Jet engine oils are subjected to increases in thrust / weight which can result in increased operating temperatures of internal engines. These engines also have lower oil consumption (less oil top up), so this adds on to the oxidative stress that the lubricant will face during its lifetime. Jet engine lubricants are comprised of polyolester based oil which contains antioxidants to help prevent its oxidation. Antioxidants can be primary or secondary in nature. Primary antioxidants such as phenols, aminophenols, aromatic amides react with free radicals to prevent polymerization. Aminic antioxidants are usually active at higher temperatures compared to phenolic antioxidants. Secondary antioxidants can include sulphurized phenols and phosphites. These eliminate hydroperoxides which oxidize to acids.
In jet engine oils, a synergistic combination of primary and secondary antioxidants are used to help protect the base oil from degradation. During the life of the jet engine fluid, the antioxidants will deplete until it reaches a crucial level where the fluid begins to degrade or polymerize at an accelerated rate. It is at this point that significant changes begin to occur in the base oil stock’s physical characteristics. This is usually called the end of the useful life of the oil. When estimating the Remaining Useful Life of an oil, it is therefore important to establish its critical antioxidant concentration. In the graph below, we can see the intersecting point of the depleted antioxidant levels and increasing viscosity and acid numbers.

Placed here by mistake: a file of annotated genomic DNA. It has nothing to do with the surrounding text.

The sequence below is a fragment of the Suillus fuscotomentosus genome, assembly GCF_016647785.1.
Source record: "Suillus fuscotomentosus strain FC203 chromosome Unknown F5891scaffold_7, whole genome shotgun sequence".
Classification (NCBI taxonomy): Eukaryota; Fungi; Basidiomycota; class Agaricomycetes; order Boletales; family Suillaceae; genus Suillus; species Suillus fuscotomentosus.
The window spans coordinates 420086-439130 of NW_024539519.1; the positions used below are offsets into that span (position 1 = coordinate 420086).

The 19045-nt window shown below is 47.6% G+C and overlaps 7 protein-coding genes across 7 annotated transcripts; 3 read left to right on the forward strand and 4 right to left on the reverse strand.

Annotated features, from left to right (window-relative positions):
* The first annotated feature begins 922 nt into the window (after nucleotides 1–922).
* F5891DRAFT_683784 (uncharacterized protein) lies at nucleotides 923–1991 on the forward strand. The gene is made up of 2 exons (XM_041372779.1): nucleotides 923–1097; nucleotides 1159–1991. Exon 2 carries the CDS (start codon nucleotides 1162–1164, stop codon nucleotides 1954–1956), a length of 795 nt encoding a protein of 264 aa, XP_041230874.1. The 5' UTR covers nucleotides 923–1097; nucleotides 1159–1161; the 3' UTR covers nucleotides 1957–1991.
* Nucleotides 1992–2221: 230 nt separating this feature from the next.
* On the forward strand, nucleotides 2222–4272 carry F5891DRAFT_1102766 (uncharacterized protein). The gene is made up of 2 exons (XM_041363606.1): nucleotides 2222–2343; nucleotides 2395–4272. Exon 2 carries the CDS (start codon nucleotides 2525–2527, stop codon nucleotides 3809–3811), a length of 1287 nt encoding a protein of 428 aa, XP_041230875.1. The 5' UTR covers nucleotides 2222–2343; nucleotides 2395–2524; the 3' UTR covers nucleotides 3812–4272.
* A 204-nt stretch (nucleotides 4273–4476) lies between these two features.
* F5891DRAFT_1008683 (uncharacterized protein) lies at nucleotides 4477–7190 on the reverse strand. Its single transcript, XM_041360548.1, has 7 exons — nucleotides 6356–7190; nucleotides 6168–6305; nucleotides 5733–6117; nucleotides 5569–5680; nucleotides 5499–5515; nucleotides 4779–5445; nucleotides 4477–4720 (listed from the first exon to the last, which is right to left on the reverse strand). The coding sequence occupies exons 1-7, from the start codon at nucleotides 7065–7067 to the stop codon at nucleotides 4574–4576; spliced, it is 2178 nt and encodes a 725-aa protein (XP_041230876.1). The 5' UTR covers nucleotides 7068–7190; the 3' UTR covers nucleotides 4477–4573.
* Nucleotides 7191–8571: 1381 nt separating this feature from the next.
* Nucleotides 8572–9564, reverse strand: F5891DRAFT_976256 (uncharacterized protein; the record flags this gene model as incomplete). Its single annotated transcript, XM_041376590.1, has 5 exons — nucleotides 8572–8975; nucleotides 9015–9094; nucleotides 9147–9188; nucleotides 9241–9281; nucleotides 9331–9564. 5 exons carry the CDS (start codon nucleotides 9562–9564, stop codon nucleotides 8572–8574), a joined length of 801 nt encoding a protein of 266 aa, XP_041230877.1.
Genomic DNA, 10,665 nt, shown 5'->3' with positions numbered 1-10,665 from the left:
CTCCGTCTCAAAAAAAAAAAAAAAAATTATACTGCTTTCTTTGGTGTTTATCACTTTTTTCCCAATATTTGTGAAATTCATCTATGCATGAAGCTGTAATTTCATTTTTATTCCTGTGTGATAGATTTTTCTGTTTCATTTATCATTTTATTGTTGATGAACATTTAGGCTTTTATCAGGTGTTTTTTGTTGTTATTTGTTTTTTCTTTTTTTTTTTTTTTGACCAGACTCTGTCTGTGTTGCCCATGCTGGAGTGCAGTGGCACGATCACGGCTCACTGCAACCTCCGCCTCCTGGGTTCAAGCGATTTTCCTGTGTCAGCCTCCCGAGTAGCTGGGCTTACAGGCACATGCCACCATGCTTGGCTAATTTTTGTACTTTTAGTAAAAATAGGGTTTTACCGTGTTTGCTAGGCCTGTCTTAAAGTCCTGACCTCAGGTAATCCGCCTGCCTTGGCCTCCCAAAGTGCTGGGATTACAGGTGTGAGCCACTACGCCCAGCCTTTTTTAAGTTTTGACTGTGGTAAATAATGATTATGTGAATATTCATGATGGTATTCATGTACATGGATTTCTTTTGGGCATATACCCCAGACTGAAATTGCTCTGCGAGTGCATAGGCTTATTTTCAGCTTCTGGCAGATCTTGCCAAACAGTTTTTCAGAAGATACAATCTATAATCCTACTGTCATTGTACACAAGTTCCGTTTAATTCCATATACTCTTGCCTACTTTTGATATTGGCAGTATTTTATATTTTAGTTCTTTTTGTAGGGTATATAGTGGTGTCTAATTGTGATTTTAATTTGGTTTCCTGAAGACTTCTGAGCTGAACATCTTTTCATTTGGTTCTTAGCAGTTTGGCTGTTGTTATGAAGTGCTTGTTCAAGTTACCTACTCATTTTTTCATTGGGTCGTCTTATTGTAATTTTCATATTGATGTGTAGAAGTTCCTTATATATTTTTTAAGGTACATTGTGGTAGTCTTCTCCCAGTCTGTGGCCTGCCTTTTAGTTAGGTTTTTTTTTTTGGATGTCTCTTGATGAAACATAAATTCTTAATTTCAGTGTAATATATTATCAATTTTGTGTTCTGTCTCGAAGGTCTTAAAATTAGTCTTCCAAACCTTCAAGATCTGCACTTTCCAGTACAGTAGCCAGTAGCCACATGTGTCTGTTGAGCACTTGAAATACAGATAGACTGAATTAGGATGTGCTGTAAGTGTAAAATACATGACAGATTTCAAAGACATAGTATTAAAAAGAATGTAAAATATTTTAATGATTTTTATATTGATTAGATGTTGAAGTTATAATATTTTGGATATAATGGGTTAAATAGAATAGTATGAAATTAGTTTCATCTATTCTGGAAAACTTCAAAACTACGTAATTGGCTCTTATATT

Figure 1: Graph of the percent Remaining Useful Life (RUL), viscosity (40°C), and total acid number vs. hours of stressing time and Remaining Useful Life at 175°C for a typical aircraft engine oil.
Putting RULER® to the test
The Helicopter Engine OEM estimates that only a relatively small amount of oil is faced with hot spots which can elevate to approximately 250°C. However, the average oil temperature in the engine (after the oil cooler) is approximately 90°C but can get to 140°C max. At these temperatures, the depletion of antioxidants will be gradual and not as abrupt as the tests below conducted at 150°C and 180°C. In these tests below, the oil was oxidized at 150°C and 180°C and the rate of antioxidant depletion as well as the Viscosity and TAN were measured. As we can see, there is a good correlation between RUL% results and the degree of oil oxidation as shown by the more traditional TAN increase test. One should also note that there is a distinct difference in the depletion rate of aromatic amines (primary antioxidants) at the different temperatures.
Figure 2: Test results with RUL%, Acid Number and Viscosity (40°C) from Jet engine oil at 150°C oxidation test (750 hrs)